The long, hot, dull day is nigh over,
And cut like the blade of a sword;
A red bar of sunshine is hanging
High on the white wall of the ward.
The woman from Mitchell’s is dozing,
The nurses have gone to their tea,
And Granny’s asleep in her corner –
The ward is for Alice and me.
We lean by the window together,
And watch the gaunt, grey shadows push
Long arms reaching east to the dead-house,
And south to the roll of the bush.
“Years ago – three last September –
They carried me here in the spring;
They said I should go ere the summer” –
She touches the band of my ring;
“I shall never wear one on my finger –
Not that it will matter for much!”
But she turns her bright head to the sundown,
And leans on the arm of her crutch.
So I talk of old days on the ranges,
And show her the snow-saddled peak
I climbed in a long-faded summer,
Till brightness comes back to her cheek;
And she laughs with an easy forgetting –
A light nature deepened by pain!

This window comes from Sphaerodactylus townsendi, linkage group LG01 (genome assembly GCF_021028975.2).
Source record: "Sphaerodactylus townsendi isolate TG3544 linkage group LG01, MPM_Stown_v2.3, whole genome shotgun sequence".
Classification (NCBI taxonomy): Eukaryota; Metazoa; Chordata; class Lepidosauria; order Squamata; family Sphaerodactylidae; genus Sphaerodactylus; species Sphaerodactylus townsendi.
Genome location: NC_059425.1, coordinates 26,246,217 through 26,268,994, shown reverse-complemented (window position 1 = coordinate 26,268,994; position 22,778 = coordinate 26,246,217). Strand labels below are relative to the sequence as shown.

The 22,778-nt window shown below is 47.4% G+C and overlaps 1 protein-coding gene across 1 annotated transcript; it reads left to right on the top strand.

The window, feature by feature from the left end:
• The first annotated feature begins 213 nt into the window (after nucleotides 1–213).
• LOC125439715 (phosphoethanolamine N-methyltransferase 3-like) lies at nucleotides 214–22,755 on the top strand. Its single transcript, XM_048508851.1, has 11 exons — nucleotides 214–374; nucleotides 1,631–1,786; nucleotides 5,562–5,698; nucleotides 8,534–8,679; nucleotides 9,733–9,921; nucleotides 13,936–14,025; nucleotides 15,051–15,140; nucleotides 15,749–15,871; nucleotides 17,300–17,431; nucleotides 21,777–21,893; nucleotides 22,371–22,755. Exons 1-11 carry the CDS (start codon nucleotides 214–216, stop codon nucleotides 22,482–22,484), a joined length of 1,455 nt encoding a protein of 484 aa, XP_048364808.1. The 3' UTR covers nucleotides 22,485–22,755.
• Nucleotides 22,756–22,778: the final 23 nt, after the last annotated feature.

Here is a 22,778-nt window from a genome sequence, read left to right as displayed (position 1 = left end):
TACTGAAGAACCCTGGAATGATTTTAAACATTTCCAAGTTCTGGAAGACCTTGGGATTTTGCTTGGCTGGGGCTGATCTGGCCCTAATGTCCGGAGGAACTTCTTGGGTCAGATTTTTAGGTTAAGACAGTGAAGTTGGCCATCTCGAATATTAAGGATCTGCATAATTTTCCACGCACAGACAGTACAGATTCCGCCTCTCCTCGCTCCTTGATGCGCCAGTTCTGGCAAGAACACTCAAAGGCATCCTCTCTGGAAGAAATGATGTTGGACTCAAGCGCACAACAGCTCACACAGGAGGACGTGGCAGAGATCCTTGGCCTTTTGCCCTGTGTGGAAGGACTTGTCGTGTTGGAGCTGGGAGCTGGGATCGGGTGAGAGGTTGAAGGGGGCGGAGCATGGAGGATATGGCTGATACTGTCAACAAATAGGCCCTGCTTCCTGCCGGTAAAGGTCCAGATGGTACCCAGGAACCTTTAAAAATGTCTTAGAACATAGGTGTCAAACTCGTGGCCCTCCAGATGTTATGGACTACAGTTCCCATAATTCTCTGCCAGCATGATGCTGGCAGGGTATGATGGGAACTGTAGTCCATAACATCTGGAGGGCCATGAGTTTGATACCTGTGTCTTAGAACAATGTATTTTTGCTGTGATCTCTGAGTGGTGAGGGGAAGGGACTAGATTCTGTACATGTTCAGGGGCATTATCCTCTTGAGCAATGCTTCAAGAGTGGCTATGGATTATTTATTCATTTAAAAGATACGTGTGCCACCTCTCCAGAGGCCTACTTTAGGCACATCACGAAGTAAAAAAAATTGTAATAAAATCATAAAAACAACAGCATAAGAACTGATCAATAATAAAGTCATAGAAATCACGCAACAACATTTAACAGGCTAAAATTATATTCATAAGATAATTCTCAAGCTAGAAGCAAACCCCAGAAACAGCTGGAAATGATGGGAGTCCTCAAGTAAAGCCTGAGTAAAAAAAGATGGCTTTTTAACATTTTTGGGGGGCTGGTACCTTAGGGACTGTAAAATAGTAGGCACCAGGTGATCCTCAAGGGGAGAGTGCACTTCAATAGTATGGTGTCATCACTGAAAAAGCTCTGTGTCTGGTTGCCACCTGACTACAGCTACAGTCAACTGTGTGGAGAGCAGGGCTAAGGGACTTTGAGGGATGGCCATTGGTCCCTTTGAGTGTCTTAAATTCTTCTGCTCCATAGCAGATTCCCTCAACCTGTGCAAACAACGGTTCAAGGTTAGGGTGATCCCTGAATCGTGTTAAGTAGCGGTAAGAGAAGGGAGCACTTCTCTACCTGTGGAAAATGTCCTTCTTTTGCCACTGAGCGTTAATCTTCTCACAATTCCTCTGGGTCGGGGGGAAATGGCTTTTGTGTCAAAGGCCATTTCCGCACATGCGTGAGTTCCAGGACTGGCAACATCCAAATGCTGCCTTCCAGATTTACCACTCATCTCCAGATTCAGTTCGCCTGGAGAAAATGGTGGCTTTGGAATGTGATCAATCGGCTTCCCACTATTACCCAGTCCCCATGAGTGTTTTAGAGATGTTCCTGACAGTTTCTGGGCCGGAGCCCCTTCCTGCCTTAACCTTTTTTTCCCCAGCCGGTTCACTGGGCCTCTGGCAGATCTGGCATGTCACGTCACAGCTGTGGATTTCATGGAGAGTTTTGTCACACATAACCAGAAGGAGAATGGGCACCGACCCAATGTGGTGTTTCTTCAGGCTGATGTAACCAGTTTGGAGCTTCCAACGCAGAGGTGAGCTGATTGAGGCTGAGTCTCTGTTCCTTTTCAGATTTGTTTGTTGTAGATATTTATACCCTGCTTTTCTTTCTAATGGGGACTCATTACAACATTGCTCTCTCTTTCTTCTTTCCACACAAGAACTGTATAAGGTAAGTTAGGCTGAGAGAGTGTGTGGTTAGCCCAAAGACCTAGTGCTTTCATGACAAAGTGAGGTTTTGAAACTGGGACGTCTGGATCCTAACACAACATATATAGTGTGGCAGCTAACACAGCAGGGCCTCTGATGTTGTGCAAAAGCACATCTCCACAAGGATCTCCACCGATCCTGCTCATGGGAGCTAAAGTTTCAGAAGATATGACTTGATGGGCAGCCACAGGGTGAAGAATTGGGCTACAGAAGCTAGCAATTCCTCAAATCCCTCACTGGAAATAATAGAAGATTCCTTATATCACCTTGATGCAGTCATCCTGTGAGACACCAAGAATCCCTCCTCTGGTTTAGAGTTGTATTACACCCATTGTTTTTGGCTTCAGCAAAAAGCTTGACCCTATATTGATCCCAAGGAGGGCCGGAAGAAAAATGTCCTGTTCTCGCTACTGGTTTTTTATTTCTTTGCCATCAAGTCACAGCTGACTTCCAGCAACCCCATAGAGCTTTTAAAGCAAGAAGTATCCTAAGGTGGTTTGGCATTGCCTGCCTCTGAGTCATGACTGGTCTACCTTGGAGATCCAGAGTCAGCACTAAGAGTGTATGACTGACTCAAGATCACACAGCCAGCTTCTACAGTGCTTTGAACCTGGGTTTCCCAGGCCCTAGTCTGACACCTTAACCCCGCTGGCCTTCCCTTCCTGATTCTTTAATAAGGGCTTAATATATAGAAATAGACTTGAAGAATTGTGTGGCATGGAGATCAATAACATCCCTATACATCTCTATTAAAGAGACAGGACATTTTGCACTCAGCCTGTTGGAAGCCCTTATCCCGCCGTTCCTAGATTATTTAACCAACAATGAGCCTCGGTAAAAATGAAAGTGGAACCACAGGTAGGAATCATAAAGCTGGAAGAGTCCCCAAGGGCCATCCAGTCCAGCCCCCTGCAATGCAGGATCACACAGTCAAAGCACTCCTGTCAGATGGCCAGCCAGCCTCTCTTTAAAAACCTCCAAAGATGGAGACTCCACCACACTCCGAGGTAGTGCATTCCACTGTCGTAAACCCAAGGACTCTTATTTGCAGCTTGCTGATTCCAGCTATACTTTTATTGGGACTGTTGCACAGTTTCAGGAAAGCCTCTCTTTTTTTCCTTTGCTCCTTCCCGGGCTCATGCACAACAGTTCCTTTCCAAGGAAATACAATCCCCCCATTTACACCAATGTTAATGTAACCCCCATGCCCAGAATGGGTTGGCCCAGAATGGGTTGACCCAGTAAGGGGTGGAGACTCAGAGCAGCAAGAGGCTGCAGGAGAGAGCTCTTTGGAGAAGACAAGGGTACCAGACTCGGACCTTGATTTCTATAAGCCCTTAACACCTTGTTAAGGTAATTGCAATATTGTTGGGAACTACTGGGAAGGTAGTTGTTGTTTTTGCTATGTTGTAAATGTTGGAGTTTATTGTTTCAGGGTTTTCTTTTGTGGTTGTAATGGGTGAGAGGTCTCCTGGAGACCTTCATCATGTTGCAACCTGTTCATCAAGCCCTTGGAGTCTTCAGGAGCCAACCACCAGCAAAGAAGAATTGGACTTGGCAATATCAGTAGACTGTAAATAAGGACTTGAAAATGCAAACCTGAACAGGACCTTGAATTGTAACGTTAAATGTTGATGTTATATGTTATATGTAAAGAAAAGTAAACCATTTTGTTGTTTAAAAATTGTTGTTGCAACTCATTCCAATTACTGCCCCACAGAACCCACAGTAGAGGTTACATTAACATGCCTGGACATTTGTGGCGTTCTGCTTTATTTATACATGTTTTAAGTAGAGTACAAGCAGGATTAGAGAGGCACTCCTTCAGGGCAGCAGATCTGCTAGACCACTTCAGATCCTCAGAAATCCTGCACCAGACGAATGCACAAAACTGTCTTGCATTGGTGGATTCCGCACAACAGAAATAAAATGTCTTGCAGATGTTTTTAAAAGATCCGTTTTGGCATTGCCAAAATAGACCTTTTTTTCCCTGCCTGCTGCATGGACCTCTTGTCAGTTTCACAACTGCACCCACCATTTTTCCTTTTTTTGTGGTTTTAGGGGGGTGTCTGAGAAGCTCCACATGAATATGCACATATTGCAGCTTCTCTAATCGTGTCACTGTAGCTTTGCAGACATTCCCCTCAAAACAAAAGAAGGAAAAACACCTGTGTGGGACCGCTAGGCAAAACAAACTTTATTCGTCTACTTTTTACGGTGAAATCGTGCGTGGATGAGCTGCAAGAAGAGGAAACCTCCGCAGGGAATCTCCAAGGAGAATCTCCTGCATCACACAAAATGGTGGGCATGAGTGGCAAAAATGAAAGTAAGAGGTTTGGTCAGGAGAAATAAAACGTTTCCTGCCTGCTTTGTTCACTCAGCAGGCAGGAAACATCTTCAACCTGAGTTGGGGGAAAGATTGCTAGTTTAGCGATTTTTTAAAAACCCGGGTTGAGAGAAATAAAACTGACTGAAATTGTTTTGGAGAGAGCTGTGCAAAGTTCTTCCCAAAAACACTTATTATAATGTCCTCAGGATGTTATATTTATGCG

And slowly the last of the sunshine
Dies out on the bush-broken plain.
Will they carry her east to the dead-house
In the grey of some rain-ridden dawn?
And for some is it life to be buried?
And for some is it death to be born?
The sunset is red on her tresses,
That glitter like bubbles on wine,
As the wind blows them in from the window
Against the dull sable of mine.
And even out there in the dead-house –
As light draweth light to its fold –
I know a stray sunbeam would find them,
And nestle there – gold to the gold!
‘The Incurable,’ Bulletin 29 Nov 1902: 3. Lola. ML.
See also Verses 1905: 19-20.